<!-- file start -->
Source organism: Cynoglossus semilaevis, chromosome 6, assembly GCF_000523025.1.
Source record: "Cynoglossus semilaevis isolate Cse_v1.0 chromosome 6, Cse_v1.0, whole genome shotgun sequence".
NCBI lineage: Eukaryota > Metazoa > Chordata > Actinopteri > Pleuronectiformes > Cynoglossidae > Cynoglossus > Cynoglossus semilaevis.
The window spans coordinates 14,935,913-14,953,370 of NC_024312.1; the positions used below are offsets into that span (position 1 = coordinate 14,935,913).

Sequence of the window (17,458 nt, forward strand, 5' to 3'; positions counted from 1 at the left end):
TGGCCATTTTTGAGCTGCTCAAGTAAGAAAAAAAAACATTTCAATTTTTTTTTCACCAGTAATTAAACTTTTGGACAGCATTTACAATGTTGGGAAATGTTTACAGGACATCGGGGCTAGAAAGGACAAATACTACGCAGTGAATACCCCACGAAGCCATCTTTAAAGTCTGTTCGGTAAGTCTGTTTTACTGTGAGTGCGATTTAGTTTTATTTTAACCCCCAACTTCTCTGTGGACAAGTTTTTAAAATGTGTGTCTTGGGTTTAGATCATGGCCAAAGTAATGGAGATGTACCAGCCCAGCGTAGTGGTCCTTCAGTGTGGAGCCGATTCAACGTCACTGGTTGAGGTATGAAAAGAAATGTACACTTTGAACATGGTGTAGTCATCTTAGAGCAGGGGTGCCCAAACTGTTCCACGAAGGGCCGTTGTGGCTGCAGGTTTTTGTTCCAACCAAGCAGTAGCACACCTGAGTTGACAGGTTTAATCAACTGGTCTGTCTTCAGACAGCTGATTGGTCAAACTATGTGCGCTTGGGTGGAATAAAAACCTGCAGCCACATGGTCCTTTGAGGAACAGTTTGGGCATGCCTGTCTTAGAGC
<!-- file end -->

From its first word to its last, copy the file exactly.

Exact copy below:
Source organism: Cynoglossus semilaevis, chromosome 6, assembly GCF_000523025.1.
Source record: "Cynoglossus semilaevis isolate Cse_v1.0 chromosome 6, Cse_v1.0, whole genome shotgun sequence".
NCBI lineage: Eukaryota > Metazoa > Chordata > Actinopteri > Pleuronectiformes > Cynoglossidae > Cynoglossus > Cynoglossus semilaevis.
The window spans coordinates 14,935,913-14,953,370 of NC_024312.1; the positions used below are offsets into that span (position 1 = coordinate 14,935,913).

Sequence of the window (17,458 nt, forward strand, 5' to 3'; positions counted from 1 at the left end):
TGGCCATTTTTGAGCTGCTCAAGTAAGAAAAAAAAACATTTCAATTTTTTTTTCACCAGTAATTAAACTTTTGGACAGCATTTACAATGTTGGGAAATGTTTACAGGACATCGGGGCTAGAAAGGACAAATACTACGCAGTGAATACCCCACGAAGCCATCTTTAAAGTCTGTTCGGTAAGTCTGTTTTACTGTGAGTGCGATTTAGTTTTATTTTAACCCCCAACTTCTCTGTGGACAAGTTTTTAAAATGTGTGTCTTGGGTTTAGATCATGGCCAAAGTAATGGAGATGTACCAGCCCAGCGTAGTGGTCCTTCAGTGTGGAGCCGATTCAACGTCACTGGTTGAGGTATGAAAAGAAATGTACACTTTGAACATGGTGTAGTCATCTTAGAGCAGGGGTGCCCAAACTGTTCCACGAAGGGCCGTTGTGGCTGCAGGTTTTTGTTCCAACCAAGCAGTAGCACACCTGAGTTGACAGGTTTAATCAACTGGTCTGTCTTCAGACAGCTGATTGGTCAAACTATGTGCGCTTGGGTGGAATAAAAACCTGCAGCCACATGGTCCTTTGAGGAACAGTTTGGGCATGCCTGTCTTAGAGC